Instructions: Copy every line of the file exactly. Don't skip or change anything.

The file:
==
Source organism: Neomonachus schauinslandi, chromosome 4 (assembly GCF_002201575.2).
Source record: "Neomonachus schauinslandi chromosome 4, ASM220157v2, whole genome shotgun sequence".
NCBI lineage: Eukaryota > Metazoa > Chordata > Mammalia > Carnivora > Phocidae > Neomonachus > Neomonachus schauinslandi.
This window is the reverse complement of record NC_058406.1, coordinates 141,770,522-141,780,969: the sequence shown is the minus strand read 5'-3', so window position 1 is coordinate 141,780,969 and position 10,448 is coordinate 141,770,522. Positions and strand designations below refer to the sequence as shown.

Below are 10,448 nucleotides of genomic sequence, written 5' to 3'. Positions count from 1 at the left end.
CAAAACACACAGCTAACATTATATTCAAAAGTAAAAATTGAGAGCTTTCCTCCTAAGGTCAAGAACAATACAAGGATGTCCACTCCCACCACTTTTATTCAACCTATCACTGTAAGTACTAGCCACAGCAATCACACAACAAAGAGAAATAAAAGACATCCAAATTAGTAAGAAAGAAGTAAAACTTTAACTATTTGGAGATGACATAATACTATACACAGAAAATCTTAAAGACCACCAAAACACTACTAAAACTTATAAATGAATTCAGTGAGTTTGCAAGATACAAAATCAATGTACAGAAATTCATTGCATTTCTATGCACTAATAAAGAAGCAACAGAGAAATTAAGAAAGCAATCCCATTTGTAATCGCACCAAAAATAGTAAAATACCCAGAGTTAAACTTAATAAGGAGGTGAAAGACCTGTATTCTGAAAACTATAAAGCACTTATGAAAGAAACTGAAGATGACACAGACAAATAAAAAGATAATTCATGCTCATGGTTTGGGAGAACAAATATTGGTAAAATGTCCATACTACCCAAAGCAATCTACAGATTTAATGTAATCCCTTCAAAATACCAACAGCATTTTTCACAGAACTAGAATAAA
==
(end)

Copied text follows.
Source organism: Neomonachus schauinslandi, chromosome 4 (assembly GCF_002201575.2).
Source record: "Neomonachus schauinslandi chromosome 4, ASM220157v2, whole genome shotgun sequence".
NCBI lineage: Eukaryota > Metazoa > Chordata > Mammalia > Carnivora > Phocidae > Neomonachus > Neomonachus schauinslandi.
This window is the reverse complement of record NC_058406.1, coordinates 141,770,522-141,780,969: the sequence shown is the minus strand read 5'-3', so window position 1 is coordinate 141,780,969 and position 10,448 is coordinate 141,770,522. Positions and strand designations below refer to the sequence as shown.

Below are 10,448 nucleotides of genomic sequence, written 5' to 3'. Positions count from 1 at the left end.
CAAAACACACAGCTAACATTATATTCAAAAGTAAAAATTGAGAGCTTTCCTCCTAAGGTCAAGAACAATACAAGGATGTCCACTCCCACCACTTTTATTCAACCTATCACTGTAAGTACTAGCCACAGCAATCACACAACAAAGAGAAATAAAAGACATCCAAATTAGTAAGAAAGAAGTAAAACTTTAACTATTTGGAGATGACATAATACTATACACAGAAAATCTTAAAGACCACCAAAACACTACTAAAACTTATAAATGAATTCAGTGAGTTTGCAAGATACAAAATCAATGTACAGAAATTCATTGCATTTCTATGCACTAATAAAGAAGCAACAGAGAAATTAAGAAAGCAATCCCATTTGTAATCGCACCAAAAATAGTAAAATACCCAGAGTTAAACTTAATAAGGAGGTGAAAGACCTGTATTCTGAAAACTATAAAGCACTTATGAAAGAAACTGAAGATGACACAGACAAATAAAAAGATAATTCATGCTCATGGTTTGGGAGAACAAATATTGGTAAAATGTCCATACTACCCAAAGCAATCTACAGATTTAATGTAATCCCTTCAAAATACCAACAGCATTTTTCACAGAACTAGAATAAA